In order to resolve the controversy, petitioner Free filed suit in the District Court of Upshur County, Texas, against the respondent individually and as the executor of Mrs. Free's estate. Respondent Bland filed a counterclaim. On the petitioner's motion for summary judgment, the trial court awarded full title to the bonds to the petitioner by virtue of the federal regulations but awarded reimbursement to the respondent by virtue of the state community property laws, making the bonds security for payment. The petitioner appealed to the Court of Civil Appeals. That court affirmed the trial court's award of full title to the petitioner but reversed the award of reimbursement to the respondent,3 relying upon Smith v. Ricks, 159 Tex. 280, 318 S.W.2d 439, in which unconditional effect was given to the survivorship provisions of the federal regulations governing savings bonds.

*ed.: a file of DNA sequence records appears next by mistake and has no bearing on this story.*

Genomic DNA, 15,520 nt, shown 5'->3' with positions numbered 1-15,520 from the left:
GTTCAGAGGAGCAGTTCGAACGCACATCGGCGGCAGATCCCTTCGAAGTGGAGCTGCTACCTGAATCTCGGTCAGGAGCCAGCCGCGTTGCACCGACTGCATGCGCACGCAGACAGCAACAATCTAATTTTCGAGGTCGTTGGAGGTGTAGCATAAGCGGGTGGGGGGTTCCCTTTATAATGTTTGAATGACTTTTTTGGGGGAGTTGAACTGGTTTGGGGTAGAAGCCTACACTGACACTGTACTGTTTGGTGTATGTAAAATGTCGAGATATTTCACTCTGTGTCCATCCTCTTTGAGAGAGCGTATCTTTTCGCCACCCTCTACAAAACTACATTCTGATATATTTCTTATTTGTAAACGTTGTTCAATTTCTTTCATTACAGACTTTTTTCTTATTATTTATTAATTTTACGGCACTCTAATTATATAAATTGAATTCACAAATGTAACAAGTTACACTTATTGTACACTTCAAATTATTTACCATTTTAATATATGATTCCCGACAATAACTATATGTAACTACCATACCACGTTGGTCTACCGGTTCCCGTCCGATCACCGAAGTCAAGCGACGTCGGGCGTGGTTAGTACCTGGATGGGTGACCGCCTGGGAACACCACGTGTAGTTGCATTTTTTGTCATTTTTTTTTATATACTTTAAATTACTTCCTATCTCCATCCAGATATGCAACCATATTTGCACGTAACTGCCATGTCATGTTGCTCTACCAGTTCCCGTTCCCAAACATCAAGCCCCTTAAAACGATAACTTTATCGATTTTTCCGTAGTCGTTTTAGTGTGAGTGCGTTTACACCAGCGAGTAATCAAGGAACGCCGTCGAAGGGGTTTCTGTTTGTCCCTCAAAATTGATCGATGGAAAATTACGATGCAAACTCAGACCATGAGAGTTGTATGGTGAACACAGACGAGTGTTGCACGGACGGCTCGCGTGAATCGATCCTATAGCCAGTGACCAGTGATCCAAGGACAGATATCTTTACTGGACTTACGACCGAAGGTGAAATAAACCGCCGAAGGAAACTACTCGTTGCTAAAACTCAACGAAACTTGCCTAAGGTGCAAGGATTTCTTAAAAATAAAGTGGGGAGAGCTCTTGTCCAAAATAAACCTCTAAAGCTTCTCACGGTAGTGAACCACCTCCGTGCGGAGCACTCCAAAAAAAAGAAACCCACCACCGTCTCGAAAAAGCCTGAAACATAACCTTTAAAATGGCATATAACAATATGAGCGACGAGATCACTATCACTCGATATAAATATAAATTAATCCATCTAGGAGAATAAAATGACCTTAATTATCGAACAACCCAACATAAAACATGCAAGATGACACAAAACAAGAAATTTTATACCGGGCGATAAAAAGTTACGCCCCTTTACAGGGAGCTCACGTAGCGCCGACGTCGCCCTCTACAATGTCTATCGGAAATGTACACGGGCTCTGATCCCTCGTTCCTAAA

While respondent's writ of error was pending in the Supreme Court of Texas, that court overruled the Ricks case in Hilley v. Hilley, 161 Tex. 569, 342 S.W.2d 565. After holding that married couples in Texas would not be permitted to agree to any survivorship provision with regard to community property, the court dismissed the argument that the Supremacy Clause would compel recognition of the survivorship provisions in United States Savings Bonds with:
"It is clear that the Federal regulations do not override our local laws in matters of purely private ownership where the interests of the United States are not involved. Bank of America National Trust & Savings Ass'n v. Parnell, 352 U.S. 29." 161 Tex., at 577, 342 S. W. 2d, at 570.
Subsequently, respondent Bland's writ of error was granted, and the Supreme Court of Texas, acting under the authority of the Hilley case, reversed the Court of Civil Appeals and reinstated the judgment of the trial court in a per curiam opinion. Bland v. Free, 162 Tex. 72, 344 S.W.2d 435. We granted certiorari. 368 U.S. 811.